What if, I wondered to myself — afraid even to formulate the thoughts in my head—we hadn’t been so lucky? Although my oncologist believes there may be some genetic factor protecting the BRCA-positive women in our family from early onset breast cancer, what if that factor, whatever it may be, wasn’t there? With virtually no indication that a mutation was lurking in our family’s genes, we might have lost our mother decades earlier, cheating her and us out of a whole lot of life and love. No less scary, I might have been forced to relinquish my previvor status to a non-prophylactic mastectomy or oophorectomy, radiation, chemotherapy or worse…
In my family, we can’t begin to answer these “What if’s.” But now, with my own risks well under control, these unanswered questions compel me to write blog posts such as this one and to tell and retell my story often. It is my hope that this work of my heart will bring much needed awareness to other families whose members may, unbeknownst to them, be harboring BRCA gene mutations. It is my hope, too, that this information will reach them long before a mother, a wife or a sister dies and the survivors are obliged to confront the painful “what ifs.”
About BRCA and Ashkenazi Jews
Even though the majority of Ashkenazi Jews are not BRCA mutation carriers and only five to 10% of all breast and ovarian cancers are caused by these mutations, it is important to know the possible signs of these hereditary cancers. These include a family member with:
- Ovarian or fallopian tube cancer at any age
- Breast cancer before age 50
- Breast cancer in both breasts at any age
- Both breast and ovarian cancer
- Triple negative breast cancer
- Male breast cancer
Other signs of HBOC syndrome include more than one relative on the same side of the family with any of these cancers:
- Breast cancer
- Ovarian or fallopian tube cancer
- Prostate cancer
- Pancreatic cancer
If you suspect that you or a family member may be affected by hereditary cancer caused by a BRCA mutation, you may wish to contact a genetic counselor, who is specially trained to assess individuals’ personal cancer risks and help determine appropriate risk management strategies. The National Society of Genetic Counselors can help you find genetic professionals in your area.
Monday, January 6, 2014
After the terrorist attacks on September 11, 2001, the world became a very different place. For Ellen Saracini and her daughters, the events changed the course of their lives forever. Ellen’s husband Victor Saracini was the pilot of United Airlines Flight 175, the plane that flew into the second tower of the World Trade Center.
After that day, Ellen’s priority was helping her family heal, not her own personal health and well-being, and she went 10 years without an annual gynecologic exam.
It wasn’t until a close friend was diagnosed with breast cancer that she was inspired to regain control of her personal health. Ellen watched her friend struggle through her treatments and promised that she would schedule her gynecology appointment in her honor. While Ellen’s mammogram came back normal, her pap test did not, and further biopsy showed pre-cancerous cells in her cervix.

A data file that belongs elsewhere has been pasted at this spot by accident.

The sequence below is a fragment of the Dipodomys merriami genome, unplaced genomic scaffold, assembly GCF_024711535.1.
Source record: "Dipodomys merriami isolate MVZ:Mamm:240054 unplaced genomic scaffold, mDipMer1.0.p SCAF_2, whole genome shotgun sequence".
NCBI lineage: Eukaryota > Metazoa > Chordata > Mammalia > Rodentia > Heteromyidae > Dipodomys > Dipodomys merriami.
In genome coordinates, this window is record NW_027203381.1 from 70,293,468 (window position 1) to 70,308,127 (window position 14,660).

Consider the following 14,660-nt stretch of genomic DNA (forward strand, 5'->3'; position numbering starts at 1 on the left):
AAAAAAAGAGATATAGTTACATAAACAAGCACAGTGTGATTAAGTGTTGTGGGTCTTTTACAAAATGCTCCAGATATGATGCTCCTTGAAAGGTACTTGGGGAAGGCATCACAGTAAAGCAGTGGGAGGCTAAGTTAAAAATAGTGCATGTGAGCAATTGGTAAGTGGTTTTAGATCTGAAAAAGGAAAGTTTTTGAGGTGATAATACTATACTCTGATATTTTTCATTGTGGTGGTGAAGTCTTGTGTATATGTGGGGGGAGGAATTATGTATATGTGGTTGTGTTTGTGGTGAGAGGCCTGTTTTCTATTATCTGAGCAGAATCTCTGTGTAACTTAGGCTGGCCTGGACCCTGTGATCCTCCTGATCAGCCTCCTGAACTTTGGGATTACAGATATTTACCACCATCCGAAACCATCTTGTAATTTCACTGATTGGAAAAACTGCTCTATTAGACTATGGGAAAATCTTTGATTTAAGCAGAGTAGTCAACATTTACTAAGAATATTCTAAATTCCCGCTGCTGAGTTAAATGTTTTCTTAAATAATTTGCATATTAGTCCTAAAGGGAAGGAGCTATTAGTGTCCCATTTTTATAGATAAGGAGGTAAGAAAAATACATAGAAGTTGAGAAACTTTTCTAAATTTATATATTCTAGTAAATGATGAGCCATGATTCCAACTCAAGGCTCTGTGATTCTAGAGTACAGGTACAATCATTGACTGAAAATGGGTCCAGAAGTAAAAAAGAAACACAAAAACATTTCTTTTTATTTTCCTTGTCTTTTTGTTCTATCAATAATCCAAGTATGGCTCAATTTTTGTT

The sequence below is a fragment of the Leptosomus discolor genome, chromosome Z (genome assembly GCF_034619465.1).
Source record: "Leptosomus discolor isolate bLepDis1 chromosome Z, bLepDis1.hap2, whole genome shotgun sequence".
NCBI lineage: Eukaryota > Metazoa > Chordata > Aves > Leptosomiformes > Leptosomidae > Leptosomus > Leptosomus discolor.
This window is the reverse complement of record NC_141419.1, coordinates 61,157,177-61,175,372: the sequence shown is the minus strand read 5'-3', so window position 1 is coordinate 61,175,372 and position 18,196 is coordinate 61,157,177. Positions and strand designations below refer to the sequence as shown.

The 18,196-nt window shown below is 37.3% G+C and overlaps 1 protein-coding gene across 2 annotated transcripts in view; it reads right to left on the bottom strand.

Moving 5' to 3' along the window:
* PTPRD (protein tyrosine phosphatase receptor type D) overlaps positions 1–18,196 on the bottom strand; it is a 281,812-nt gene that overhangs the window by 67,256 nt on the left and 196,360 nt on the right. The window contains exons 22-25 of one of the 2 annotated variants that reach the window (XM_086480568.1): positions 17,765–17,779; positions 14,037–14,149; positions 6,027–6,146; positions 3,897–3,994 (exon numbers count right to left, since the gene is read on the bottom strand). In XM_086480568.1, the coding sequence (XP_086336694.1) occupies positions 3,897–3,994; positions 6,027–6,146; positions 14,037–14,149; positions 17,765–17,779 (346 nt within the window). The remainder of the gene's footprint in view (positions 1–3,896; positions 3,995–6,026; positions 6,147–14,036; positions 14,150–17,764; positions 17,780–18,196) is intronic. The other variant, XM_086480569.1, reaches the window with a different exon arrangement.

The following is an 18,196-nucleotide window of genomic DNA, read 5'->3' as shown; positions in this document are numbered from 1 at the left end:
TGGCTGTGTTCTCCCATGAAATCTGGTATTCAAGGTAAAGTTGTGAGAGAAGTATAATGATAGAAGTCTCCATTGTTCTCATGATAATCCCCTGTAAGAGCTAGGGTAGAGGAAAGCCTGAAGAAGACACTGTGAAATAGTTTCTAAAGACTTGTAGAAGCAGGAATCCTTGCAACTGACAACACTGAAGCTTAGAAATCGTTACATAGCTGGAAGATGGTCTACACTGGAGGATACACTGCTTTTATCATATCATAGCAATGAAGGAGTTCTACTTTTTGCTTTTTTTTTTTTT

When thinking of where she would receive surgical expertise to treat her cancer, the only place she thought of was Penn. “I wanted to fight this cancer with all I had. My family has already experienced so much loss, and I knew I needed to see the best – the best was at the Abramson Cancer Center.”
Ellen found herself in the hands of gynecologic oncologist, Janos L. Tanyi, MD, PhD, assistant professor of obstetrics and gynecology at Penn’s Abramson Cancer Center, and immediately felt comfortable. He was responsive and compassionate; he gave her the utmost confidence when he said “I am going to get you cancer free.” And, Dr. Tanyi stayed true to his word.
Ellen’s surgical procedure did in fact show that she had cervical cancer, and Dr. Tanyi performed a radical hysterectomy. When she went in for follow up scans, what Ellen remembers most vividly was hearing the words, “cancer free.” After losing her husband, Ellen was extremely grateful her daughters wouldn’t have to fear losing their mother as well.
Little did she know, she was about to be faced with the prospect of losing her daughter.
For those unfamiliar with the geography of Penn Medicine, the Hospital of the University of Pennsylvania and the Perelman Center for Advanced Medicine, home of the Abramson Cancer Center, are located along 34th Street. After celebrating her own cancer-free diagnosis, and then hearing of her daughter’s, Ellen said this holiday season she and her family are celebrating their own, “Miracle on 34th Street!”
The message that Ellen wants to convey to others through her story is the importance of paying attention to one’s health. If she hadn’t gone in for her screenings, she may have caught her cervical cancer much later when it possibly wasn’t curable or when she may have needed a much different therapy strategy.
“It is important to take care of yourself – if not for you – then for your family, Ellen said. “Early detection and screening mechanisms saved my life, and gave my girls more time with their mother.”
For more information on how to support gynecological cancer research and patient care please contact Laura Ferraiolo by email email@example.com or phone (215) 746-2948, or click here to make a gift.
Thursday, January 2, 2014
Honey acts as a prebiotic in the large intestine which supports gastrointestinal health as well as aids calcium absorption. Last but not least, mint and cinnamon contain anti-microbial and anti-inflammatory properties making this the perfect side to ward off colds.
- 3 firm ripe pears, cut into 1-inch cubes
- Juice of ½ of a lemon
- 2 cups of cooked chicken breast, cut into 1-inch cubes
- 1 cucumber, peeled, sliced thin and coarsely chopped
- 4 tbsp, red onion, finely chopped
- ¼ cup white vinegar or white wine vinegar
- 1 tsp lemon juice
- 1 to 2 tbsp honey
- 1 tbsp olive oil
- 1/3 cup minced fresh mint
- 1/8 tsp salt
- 1/8 tsp black pepper
- 1 tsp cinnamon
- 4 large lettuce leaves
1. Drizzle fresh cubed pears with lemon juice. In a large mixing bowl combine pears, chicken, cucumber, and onion and set aside
2. Blend vinegar, lemon juice, honey, mint, salt and pepper in food processor/blender until smooth
3. Pour dressing over salad and toss gently to coat all the ingredients. To serve, re-toss gently, sprinkle with cinnamon and arrange on plates with beds of lettuce